Edited by Phoebus Athanassiou
Chapter 8: Hedge Funds and the Detection of Managerial Fraud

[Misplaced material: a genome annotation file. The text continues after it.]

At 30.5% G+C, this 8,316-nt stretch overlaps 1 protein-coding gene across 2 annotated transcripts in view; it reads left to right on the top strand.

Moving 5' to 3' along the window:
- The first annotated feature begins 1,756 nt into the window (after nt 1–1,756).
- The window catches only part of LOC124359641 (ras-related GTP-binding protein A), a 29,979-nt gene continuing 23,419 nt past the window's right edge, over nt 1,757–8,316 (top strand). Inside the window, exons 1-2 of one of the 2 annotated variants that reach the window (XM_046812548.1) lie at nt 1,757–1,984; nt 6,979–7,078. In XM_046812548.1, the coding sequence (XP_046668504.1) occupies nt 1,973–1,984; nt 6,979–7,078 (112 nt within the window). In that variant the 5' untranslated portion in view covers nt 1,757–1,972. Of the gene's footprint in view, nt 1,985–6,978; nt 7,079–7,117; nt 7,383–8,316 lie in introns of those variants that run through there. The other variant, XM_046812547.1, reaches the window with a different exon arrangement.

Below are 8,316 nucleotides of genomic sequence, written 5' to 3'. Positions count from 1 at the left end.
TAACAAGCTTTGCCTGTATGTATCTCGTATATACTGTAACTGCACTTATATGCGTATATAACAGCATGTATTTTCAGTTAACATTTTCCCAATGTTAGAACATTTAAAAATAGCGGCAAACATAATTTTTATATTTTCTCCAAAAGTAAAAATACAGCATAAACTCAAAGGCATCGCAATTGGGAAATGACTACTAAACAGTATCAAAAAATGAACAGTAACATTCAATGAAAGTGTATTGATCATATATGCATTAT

Veronika Krepely Pool* INTRODUCTION Hedge funds are among the most active financial markets participants. While no official statistics exist, it is commonly cited that they account for at least half of the daily trading volume on the major exchanges.1 Yet hedge funds are perhaps also the least transparent financial institutions. Taking advantage of the safe harbor provisions of the securities statues, hedge funds have historically escaped registration with the Securities and Exchange Commission (SEC) as well as disclosure requirements and are currently only subject to the anti-fraud provisions of the law.2 Their lack of transparency raises questions about how common fraud is in the industry and whether the sector’s opaqueness increases the propensity for unscrupulous managerial behavior. Recent hedge fund scandals have further exacerbated these suspicions. Moreover, while the number of scandals (and that of regulatory enforcement cases against hedge funds) is relatively small, the instances of fraud that do come to light tend to be very brazen. Could this suggest that, while perhaps common, hedge fund fraud is often undetected, especially if it does not lead to the fund’s demise? What do we know about managerial wrongdoing in the hedge fund industry? The purpose of this chapter is to address those questions by surveying academic research on hedge fund fraud. This is a relatively new but fast-growing research area. While managerial wrongdoing can take many different forms, the literature and this survey focus on what Bollen and Pool (2010) refer to as ‘reporting violations’. These involve untruthful Indiana University,...
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